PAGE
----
When winter is in full swing what foods do you think of to beat cabin fever blues?
Chances are you’re not thinking about a salad, slice of watermelon, and hamburger as you would during summer BBQ months, but rather something with a little more warmth to it, such as a soup or chowder. Winter is the perfect time for these meals as they can cook all day, filling the house with warmth and aroma. Add a fresh loaf of bread with some butter, and you’ve got a northern comfort meal that will fit any palette. These meals are hearty, warming and full of nutrients that can make coming in from shoveling the driveway or skiing the local hill something to truly look forward to. Soups are also a great food to cook with children as they are easily prepared, require few pieces of equipment, and the aromas really get them engaged!
Beating cabin fever blues doesn’t have to entail actually leaving the cabin. Sometimes getting absorbed in an activity is enough to make us forget how dreary the weather can be and provide us with a bit of relief from the season. Cooking is an activity that can keep us engaged, make us feel rewarded, and provide an opportunity to train our children in valuable life skills. I’m sure many of us have memories about cooking with our families. In fact, I remember my very first recipe, “blueberry soup,” an absolutely dreadful concoction my seven-year-old brain created one winter evening. While I don’t advise teaching your kiddos how to turn blueberries, spices, and water into a meal, winter does provide an excellent opportunity to teach them how to make other soups and stews!
Children are full of curiosity and wonder. Creating unique foods can help fuel their need for exploration and instill healthy cooking habits for life. Allowing them the opportunity to add the ingredients they want, helps to foster their innovation and cognition, and creates lasting memories that you and they will cherish forever. By the way, it has been thought that the olfactory memory, which is the recollection of scents, is very resistant to forgetting, and may explain why so many of us have fond memories of cooking with our families when we were children.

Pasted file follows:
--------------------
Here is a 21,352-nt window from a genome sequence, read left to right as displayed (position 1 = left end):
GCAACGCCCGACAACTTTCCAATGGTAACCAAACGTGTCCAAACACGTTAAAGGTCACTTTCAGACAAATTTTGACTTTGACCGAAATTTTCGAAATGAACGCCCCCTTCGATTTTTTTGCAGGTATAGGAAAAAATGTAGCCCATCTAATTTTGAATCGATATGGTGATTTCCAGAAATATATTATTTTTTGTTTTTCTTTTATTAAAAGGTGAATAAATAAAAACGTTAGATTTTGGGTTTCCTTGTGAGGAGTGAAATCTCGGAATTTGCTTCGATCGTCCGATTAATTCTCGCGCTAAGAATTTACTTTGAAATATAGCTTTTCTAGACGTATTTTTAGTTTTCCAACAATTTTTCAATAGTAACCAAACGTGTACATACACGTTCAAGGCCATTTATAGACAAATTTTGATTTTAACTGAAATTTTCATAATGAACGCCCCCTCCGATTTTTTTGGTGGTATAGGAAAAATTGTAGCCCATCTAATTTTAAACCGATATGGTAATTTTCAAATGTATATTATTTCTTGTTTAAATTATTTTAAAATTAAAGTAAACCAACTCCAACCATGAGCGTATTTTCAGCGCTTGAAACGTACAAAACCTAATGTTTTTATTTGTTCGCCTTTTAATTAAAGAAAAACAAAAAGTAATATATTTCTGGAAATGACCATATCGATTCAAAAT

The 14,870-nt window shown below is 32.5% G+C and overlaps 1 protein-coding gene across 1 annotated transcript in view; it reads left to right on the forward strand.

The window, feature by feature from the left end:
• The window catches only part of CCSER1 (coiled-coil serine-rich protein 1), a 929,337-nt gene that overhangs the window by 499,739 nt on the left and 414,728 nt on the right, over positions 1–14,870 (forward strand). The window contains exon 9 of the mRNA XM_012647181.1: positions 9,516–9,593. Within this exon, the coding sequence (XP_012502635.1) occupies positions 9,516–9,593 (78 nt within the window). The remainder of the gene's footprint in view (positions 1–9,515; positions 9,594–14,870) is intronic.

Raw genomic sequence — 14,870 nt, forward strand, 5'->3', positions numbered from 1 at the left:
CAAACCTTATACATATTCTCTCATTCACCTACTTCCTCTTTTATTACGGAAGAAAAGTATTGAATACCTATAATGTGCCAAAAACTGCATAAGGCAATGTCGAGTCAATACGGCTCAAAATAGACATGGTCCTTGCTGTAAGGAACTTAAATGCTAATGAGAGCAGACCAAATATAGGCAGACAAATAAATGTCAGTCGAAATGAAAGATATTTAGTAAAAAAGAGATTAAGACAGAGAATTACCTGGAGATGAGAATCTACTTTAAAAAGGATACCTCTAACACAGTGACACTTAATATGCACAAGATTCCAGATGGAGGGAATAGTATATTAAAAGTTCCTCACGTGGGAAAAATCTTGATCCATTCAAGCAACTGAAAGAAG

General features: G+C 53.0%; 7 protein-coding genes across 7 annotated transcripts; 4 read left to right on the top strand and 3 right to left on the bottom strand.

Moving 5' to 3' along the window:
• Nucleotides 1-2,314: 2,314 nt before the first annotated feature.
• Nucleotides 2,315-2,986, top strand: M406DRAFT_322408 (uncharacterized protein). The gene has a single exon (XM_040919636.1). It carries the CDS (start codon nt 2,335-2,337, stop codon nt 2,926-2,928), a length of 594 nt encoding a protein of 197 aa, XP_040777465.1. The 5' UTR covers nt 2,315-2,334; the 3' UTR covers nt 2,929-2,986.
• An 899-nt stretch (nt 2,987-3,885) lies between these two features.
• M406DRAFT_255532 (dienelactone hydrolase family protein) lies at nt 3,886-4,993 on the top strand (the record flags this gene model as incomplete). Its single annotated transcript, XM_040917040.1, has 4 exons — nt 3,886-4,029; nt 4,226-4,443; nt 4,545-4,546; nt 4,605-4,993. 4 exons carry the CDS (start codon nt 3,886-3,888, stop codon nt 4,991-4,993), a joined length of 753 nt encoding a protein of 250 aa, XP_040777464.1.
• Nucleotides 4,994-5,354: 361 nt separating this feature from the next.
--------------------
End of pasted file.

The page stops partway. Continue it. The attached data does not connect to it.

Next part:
Sometimes we feel blue during the winter months because we may be lacking vitamin D, which our bodies produce from sun exposure. During these long winter days, when the sun is down as we arrive and leave work, we don’t get much exposure which can cause us to become deficient in this vitamin. To maintain adequate levels of vitamin D, we must get it from our diet, and fortified dairy contains high levels of vitamin D in many of its forms. Dairy is a large component in our winter stews and chowders as milk is often used instead of stock, and butter is used to sauté an onion or two. This addition of dairy into the diet can help prevent vitamin D deficiency, provide you and your children with the nutrients necessary for healthy bones, and hopefully help stave off the cabin
No matter what you do to beat the cabin fever blues, make sure you’re eating well for the season. We talked a lot about soups, stews, and chowders, but we left out my favorite… chili! I love how rich and hearty a big bowl of chili can be, with a side of some fresh bread and butter of course. Here’s a recipe that we think you and your family will love. It’s a creamy spin on a traditional chili that is sure to warm you up after a hard day in the cold. This bowl of chili provides necessary protein for recovering from that family sledding session, fiber to help fill you up, B-vitamins for energy, iron and zinc for immunity, and vitamin D from the milk to help keep immunity and mood in peak condition for these long winter months.
Take advantage of the time the season provides to be with your kids. Beyond the recipe for Creamy White Chili , branch out and try new ones; let your kids be involved in the process. Go
ahead and explore, have fun, and be well.